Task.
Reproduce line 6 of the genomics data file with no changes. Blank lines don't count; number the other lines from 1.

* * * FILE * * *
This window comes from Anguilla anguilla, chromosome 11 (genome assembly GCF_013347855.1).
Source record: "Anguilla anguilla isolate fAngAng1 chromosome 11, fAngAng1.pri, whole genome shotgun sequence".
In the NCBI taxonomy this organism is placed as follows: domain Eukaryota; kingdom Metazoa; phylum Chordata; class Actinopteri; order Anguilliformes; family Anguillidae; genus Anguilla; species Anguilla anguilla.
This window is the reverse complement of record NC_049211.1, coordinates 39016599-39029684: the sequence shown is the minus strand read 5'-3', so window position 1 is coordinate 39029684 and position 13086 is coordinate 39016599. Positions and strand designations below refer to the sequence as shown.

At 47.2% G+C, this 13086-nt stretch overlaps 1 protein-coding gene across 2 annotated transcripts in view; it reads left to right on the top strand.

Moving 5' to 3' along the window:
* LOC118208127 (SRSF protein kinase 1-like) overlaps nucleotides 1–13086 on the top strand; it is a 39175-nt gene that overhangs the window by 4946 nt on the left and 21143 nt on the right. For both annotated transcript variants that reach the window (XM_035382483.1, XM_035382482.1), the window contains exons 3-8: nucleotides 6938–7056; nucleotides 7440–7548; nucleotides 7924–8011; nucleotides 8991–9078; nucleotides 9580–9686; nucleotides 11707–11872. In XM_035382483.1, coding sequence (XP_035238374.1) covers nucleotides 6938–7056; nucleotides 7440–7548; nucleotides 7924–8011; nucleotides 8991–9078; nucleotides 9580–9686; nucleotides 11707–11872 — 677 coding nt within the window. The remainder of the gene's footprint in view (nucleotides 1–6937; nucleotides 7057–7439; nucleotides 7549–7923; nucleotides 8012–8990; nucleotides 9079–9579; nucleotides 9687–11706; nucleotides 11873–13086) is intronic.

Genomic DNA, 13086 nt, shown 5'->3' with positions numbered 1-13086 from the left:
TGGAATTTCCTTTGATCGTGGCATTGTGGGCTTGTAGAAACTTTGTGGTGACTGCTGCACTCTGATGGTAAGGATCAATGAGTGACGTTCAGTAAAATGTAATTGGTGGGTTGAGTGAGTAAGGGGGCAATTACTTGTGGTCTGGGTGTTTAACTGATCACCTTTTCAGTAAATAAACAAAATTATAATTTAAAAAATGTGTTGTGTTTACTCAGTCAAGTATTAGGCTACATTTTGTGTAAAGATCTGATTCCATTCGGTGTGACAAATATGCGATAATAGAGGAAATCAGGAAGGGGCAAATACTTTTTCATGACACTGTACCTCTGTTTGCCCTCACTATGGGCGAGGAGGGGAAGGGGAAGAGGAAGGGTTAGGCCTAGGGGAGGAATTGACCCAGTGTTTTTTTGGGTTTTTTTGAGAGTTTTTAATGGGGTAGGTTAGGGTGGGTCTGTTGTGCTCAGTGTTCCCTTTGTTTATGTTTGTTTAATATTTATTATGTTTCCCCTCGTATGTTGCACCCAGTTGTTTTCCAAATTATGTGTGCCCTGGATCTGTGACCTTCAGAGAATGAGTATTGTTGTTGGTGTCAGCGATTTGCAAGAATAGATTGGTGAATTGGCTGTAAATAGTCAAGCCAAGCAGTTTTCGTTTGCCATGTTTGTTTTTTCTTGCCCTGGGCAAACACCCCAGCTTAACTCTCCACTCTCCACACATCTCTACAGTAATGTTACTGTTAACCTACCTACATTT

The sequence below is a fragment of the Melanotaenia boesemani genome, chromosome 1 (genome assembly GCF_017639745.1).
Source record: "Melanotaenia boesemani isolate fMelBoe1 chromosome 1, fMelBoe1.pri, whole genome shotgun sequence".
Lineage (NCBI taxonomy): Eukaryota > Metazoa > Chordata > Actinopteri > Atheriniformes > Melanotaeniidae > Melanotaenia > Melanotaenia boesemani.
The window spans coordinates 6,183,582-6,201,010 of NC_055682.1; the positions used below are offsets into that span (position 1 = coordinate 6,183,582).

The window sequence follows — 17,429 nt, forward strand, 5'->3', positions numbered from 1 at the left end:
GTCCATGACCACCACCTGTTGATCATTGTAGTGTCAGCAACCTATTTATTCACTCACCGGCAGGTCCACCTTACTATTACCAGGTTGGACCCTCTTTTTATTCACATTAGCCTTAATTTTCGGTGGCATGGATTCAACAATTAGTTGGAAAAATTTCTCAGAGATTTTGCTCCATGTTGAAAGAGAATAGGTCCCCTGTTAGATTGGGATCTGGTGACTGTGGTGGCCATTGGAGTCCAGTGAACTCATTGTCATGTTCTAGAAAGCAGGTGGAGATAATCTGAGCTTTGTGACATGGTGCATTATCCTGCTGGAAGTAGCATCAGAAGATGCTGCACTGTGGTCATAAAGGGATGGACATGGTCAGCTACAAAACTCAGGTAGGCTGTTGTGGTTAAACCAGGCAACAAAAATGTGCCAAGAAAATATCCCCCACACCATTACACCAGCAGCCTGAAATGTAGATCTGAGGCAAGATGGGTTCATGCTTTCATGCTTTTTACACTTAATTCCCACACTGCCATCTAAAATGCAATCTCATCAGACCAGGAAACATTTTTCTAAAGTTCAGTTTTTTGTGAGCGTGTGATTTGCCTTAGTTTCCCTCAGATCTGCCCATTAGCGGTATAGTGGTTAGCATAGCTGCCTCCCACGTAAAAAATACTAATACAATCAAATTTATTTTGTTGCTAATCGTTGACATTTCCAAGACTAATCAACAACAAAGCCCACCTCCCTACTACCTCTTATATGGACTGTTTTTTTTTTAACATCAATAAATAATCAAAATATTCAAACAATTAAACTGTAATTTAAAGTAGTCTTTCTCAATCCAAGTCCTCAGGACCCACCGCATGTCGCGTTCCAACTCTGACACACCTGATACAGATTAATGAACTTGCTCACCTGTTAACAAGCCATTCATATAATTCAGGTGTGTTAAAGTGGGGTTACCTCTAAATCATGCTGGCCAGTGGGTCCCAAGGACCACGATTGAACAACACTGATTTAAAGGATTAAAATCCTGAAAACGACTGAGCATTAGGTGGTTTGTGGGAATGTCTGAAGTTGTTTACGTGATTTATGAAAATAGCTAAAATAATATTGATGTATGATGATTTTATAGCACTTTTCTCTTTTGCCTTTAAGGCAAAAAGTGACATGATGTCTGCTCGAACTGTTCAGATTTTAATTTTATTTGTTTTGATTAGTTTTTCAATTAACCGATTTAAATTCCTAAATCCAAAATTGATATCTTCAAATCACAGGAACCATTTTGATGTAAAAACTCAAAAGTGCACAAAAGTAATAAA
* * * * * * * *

Moving 5' to 3' along the window: